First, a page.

I have been an avid road bike rider for 40 years. I ride because it is the best thing I know to do for my physical and mental health, also, it can often be a great social activity and it is just fun! I lost my best friend John to cancer, he was 45 years old. When I heard that Smilow Cancer Hospital was starting a ride, here in my hometown, I signed up and joined the small but enthusiastic group that rolled out of the Bowl that morning. Over the last ten years cancer has continued to impact the lives of my friends and family. The need to support Smilow remains constant. Participating in the Closer to Free Ride has become an incredibly important part of my life, a goal to achieve and train for every year.
I am truly blessed to be able to ride in honor, in memory, and in support of dear loved ones who have been struck by cancer. The riders, volunteers, and CTF supporters who make this ride possible is what is truly special to me each year.
Everyone has been touched one way or another by cancer. I ride to remember family, friends and colleagues who have passed away and for the cancer survivors. 10 years ago my neighbor, who is a cancer survivor, told me her 10 year old son wanted to give me his birthday money if I would do the ride. That was our team’s motivation and we did the ride in honor of his mom.
I ride for those who can't. I work at Smilow, it's important to me to show our patients and my family that I care about those with cancer and lost to cancer.
I had never been on a road bike before but when I heard about the first CTF Ride, I thought what a great way to support our patients. I signed up and began sharing with patients that I’d be “taking them along for the ride”. I ride for our patients, for patients everywhere and for my loved ones and friends who have been affected by cancer.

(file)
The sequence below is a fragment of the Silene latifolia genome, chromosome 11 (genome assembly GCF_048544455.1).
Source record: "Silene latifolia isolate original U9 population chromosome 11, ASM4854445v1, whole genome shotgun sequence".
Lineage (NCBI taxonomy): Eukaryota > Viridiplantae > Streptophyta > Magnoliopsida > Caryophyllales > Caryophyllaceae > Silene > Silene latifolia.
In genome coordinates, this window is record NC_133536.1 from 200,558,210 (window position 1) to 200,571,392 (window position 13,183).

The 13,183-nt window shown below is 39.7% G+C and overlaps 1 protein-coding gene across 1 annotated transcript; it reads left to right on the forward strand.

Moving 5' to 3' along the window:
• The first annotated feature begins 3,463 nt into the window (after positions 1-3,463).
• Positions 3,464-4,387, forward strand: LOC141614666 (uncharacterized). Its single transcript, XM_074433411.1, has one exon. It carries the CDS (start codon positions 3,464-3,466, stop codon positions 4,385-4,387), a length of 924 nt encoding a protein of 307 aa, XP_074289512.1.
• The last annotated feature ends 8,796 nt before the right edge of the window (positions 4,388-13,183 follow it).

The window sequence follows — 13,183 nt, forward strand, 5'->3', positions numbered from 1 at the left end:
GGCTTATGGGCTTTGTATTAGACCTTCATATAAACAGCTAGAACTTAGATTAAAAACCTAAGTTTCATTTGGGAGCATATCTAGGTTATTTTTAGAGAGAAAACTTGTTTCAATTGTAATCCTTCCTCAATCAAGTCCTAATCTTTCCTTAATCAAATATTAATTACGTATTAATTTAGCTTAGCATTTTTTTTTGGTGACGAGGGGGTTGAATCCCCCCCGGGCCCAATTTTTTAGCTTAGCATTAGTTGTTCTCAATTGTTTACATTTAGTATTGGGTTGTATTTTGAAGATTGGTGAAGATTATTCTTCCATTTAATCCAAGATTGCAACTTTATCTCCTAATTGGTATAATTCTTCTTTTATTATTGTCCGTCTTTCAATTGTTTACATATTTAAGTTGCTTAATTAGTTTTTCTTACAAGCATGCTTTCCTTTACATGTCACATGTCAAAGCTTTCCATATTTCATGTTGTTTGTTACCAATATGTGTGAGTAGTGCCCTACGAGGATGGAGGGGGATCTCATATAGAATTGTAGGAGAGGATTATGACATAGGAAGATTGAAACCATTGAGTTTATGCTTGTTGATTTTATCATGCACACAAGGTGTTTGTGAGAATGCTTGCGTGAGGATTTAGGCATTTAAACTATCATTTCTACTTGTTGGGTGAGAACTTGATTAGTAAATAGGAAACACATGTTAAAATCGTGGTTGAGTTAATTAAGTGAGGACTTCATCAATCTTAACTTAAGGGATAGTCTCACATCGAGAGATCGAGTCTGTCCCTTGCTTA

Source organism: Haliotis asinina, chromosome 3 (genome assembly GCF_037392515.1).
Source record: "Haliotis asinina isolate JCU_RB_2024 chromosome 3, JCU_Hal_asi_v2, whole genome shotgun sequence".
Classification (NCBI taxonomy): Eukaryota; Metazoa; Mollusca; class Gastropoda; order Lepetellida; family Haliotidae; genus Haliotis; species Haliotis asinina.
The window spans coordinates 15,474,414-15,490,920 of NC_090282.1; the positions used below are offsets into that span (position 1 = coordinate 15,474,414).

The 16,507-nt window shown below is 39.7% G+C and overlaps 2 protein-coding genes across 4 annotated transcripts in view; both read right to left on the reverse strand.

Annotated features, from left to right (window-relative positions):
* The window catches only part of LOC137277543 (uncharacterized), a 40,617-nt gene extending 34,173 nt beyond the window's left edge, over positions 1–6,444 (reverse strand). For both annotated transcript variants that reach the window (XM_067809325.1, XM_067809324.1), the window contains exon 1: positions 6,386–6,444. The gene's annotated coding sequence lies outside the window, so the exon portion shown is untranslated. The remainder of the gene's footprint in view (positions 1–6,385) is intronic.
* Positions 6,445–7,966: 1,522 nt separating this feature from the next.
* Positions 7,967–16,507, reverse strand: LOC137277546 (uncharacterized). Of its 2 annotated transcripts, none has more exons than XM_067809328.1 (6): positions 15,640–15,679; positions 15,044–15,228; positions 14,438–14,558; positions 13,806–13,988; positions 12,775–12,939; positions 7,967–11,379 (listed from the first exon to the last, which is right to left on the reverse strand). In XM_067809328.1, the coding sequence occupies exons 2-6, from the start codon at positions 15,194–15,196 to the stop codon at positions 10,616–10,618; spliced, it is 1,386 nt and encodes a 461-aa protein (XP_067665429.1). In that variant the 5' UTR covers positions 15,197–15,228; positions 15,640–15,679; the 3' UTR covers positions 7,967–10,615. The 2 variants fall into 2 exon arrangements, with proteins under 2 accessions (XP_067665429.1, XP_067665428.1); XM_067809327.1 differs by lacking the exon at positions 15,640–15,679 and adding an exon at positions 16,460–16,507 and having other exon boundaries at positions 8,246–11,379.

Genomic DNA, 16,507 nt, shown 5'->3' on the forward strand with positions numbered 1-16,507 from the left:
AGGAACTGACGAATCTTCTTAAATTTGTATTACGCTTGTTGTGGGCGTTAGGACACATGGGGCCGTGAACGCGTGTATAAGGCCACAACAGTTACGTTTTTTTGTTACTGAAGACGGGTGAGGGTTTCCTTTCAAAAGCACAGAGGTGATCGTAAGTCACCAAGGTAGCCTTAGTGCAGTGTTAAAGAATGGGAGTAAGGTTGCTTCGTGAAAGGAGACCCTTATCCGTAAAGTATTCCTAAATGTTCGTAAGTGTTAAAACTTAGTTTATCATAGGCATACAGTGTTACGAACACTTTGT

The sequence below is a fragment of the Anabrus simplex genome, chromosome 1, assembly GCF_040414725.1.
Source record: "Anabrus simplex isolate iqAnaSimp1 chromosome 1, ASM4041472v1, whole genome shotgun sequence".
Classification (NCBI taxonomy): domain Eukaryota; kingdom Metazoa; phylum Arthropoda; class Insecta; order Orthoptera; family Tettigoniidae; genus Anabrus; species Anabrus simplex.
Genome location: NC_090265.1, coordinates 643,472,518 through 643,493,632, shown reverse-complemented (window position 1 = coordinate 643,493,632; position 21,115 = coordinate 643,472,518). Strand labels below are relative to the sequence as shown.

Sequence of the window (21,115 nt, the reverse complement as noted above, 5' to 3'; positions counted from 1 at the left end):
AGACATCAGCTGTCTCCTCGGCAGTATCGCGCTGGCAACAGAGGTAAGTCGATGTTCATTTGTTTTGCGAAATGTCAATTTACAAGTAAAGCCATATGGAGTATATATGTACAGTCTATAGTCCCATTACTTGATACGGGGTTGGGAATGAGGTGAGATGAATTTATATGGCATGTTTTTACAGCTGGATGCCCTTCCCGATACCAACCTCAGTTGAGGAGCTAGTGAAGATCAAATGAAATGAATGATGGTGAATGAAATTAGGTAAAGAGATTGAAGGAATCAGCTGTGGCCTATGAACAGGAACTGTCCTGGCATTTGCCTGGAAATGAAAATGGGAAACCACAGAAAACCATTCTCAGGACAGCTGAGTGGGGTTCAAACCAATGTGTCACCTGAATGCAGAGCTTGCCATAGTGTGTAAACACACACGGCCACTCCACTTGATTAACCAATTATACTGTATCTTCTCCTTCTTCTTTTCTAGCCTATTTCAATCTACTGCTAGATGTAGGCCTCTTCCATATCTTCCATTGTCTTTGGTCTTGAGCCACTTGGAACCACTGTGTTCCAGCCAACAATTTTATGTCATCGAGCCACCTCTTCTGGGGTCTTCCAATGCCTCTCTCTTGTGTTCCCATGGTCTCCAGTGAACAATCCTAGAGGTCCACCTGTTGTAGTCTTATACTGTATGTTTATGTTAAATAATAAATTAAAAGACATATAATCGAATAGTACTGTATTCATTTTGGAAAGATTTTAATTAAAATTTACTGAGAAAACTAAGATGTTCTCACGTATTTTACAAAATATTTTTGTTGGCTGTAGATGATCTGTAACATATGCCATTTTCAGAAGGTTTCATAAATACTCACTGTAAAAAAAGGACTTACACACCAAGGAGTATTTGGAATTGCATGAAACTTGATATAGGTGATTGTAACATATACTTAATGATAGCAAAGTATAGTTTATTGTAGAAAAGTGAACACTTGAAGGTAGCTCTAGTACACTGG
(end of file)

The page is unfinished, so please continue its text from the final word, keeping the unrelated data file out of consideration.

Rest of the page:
There's so much about this ride that is special. I remember my first ride. I was still in treatment and was determined to ride. My family was at the gate waiting for me when I finished and I remember lots of tears, and an incredible feeling of gratitude. With each ride I am reminded of loved ones that I have lost the previous year and those of us who have been able to make it for another year. It's an overwhelming feeling, at times, of gratitude and sorrow all at once.
I joined the initial Closer to Free ride after a close family friend had passed away from cancer. I wanted to find a way to keep her memory alive and contribute to a cause that was close to my heart. Since then, I have lost my Grandpa to cancer as well as several other people that I’ve been close with. Year after year, I’ve met so many riders that have had similar experiences and it just reinforces why we all need to keep fundraising for cancer research and treatment. I will continue to ride until we can find a cure!
The ride is so much bigger than all of us! We are one huge family that comes together every year to bring hope to those still fighting cancer and remember those we have lost. One of my favorite moments of the ride is the Smilow Salute, when we get to stop in front of Smilow Cancer Hospital and hug the patients we are riding for. As the nurse manager of inpatient oncology, we talk to each of them in the weeks leading up to the ride as an inspiration to keep fighting and they look forward to being a part of this amazing day.
I ride for me, because I can. I ride for those who can't. I was diagnosed with Stage 3a Melanoma in January 2011. I subsequently had two surgeries and suffer from Lymphedema in my leg but I am now CANCER FREE. I am here today because of the amazing staff at Smilow Cancer Hospital that took such great care of me through all of my trials and tribulations associated with being a cancer patient. I ride to continue to help contributions go to the right place to help people like me through their journey.
Participating in the Closer to Free Ride is one of my favorite things to do every year!!! It gives me perspective on how precious life is and to not take any day for granted. Riding makes me feel like I’m doing something to help in the fight against cancer. In 2011 Smilow Cancer Hospital saved my wife, Amy Stinton, and I’ll be forever grateful to ALL of those who were responsible for that. Three weeks ago, the Smilow team did it again and saved my mother!!!